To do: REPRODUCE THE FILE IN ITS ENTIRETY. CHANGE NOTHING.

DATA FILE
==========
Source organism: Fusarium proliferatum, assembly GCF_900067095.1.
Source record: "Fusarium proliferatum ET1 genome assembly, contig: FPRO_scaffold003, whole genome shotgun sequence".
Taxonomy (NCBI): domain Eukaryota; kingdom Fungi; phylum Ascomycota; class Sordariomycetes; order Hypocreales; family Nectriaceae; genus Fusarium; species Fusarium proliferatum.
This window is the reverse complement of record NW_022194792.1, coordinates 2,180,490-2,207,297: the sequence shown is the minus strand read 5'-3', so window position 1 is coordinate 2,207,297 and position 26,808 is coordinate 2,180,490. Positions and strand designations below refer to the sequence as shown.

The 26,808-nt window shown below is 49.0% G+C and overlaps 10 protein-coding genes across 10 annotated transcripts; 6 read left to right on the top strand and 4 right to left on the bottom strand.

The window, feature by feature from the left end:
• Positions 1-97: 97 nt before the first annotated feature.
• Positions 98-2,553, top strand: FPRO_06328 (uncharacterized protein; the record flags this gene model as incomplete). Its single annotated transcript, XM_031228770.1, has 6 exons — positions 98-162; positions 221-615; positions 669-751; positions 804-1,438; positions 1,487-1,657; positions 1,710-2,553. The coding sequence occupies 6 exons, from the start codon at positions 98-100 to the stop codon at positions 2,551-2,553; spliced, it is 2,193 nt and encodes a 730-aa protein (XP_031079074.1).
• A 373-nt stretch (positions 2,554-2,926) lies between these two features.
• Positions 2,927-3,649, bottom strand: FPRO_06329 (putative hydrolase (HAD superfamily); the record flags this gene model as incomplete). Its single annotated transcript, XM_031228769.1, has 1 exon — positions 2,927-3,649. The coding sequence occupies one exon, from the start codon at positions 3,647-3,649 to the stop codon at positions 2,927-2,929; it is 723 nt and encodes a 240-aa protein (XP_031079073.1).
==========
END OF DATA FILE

Source organism: Fusarium proliferatum, assembly GCF_900067095.1.
Source record: "Fusarium proliferatum ET1 genome assembly, contig: FPRO_scaffold003, whole genome shotgun sequence".
Taxonomy (NCBI): domain Eukaryota; kingdom Fungi; phylum Ascomycota; class Sordariomycetes; order Hypocreales; family Nectriaceae; genus Fusarium; species Fusarium proliferatum.
This window is the reverse complement of record NW_022194792.1, coordinates 2,180,490-2,207,297: the sequence shown is the minus strand read 5'-3', so window position 1 is coordinate 2,207,297 and position 26,808 is coordinate 2,180,490. Positions and strand designations below refer to the sequence as shown.

The 26,808-nt window shown below is 49.0% G+C and overlaps 10 protein-coding genes across 10 annotated transcripts; 6 read left to right on the top strand and 4 right to left on the bottom strand.

The window, feature by feature from the left end:
• Positions 1-97: 97 nt before the first annotated feature.
• Positions 98-2,553, top strand: FPRO_06328 (uncharacterized protein; the record flags this gene model as incomplete). Its single annotated transcript, XM_031228770.1, has 6 exons — positions 98-162; positions 221-615; positions 669-751; positions 804-1,438; positions 1,487-1,657; positions 1,710-2,553. The coding sequence occupies 6 exons, from the start codon at positions 98-100 to the stop codon at positions 2,551-2,553; spliced, it is 2,193 nt and encodes a 730-aa protein (XP_031079074.1).
• A 373-nt stretch (positions 2,554-2,926) lies between these two features.
• Positions 2,927-3,649, bottom strand: FPRO_06329 (putative hydrolase (HAD superfamily); the record flags this gene model as incomplete). Its single annotated transcript, XM_031228769.1, has 1 exon — positions 2,927-3,649. The coding sequence occupies one exon, from the start codon at positions 3,647-3,649 to the stop codon at positions 2,927-2,929; it is 723 nt and encodes a 240-aa protein (XP_031079073.1).